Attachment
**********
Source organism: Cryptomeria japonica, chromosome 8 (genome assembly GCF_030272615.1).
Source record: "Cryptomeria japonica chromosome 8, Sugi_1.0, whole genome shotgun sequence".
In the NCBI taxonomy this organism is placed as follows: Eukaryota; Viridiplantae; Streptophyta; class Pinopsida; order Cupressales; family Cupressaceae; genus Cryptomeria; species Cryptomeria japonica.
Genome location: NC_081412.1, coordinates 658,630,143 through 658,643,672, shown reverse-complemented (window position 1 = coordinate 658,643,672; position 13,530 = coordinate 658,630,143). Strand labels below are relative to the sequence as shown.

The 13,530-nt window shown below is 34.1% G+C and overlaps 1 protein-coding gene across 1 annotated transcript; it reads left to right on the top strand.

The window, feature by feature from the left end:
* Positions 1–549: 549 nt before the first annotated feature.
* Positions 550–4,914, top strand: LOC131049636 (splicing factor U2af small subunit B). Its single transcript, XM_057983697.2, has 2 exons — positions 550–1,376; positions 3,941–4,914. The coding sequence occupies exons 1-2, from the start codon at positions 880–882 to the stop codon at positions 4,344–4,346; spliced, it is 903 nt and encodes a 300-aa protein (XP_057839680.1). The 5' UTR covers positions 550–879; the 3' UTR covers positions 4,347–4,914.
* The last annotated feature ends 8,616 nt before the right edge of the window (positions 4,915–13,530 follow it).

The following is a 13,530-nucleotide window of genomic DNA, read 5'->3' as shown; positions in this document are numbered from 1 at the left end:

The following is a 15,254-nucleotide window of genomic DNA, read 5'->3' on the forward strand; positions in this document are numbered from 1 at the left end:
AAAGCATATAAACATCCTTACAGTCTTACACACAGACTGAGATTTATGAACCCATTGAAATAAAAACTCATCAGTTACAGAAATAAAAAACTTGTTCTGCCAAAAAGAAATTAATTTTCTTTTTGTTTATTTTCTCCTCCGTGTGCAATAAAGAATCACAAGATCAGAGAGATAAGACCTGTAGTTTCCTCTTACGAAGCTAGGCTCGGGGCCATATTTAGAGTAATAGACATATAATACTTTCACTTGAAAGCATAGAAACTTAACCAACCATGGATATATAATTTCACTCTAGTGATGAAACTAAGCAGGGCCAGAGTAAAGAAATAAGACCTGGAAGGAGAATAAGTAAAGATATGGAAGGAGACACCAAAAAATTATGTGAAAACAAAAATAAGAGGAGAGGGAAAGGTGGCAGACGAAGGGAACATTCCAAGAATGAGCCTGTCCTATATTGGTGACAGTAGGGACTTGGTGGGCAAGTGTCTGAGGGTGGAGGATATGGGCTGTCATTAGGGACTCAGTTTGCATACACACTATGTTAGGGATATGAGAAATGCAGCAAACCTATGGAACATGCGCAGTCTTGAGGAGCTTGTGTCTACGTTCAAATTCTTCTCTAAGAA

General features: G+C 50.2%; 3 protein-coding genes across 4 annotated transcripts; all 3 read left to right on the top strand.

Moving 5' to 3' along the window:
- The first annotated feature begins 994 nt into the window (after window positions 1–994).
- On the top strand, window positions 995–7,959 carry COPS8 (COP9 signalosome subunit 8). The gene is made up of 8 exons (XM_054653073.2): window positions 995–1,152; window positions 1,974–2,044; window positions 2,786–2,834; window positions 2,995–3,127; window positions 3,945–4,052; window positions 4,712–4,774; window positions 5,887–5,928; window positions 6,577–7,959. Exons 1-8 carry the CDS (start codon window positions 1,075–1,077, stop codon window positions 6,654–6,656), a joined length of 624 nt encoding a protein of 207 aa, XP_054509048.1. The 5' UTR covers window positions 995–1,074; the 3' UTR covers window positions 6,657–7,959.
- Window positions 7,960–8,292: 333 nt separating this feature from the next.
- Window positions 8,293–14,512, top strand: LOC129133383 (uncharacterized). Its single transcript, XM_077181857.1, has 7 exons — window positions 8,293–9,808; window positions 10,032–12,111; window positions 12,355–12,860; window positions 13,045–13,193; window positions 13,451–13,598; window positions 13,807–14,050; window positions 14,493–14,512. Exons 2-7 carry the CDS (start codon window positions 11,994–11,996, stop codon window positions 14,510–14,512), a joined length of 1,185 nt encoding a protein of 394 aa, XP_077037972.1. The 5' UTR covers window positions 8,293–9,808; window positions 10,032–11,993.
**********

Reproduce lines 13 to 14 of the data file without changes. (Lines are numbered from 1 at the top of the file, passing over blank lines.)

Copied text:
General features: G+C 50.2%; 3 protein-coding genes across 4 annotated transcripts; all 3 read left to right on the top strand.

Moving 5' to 3' along the window: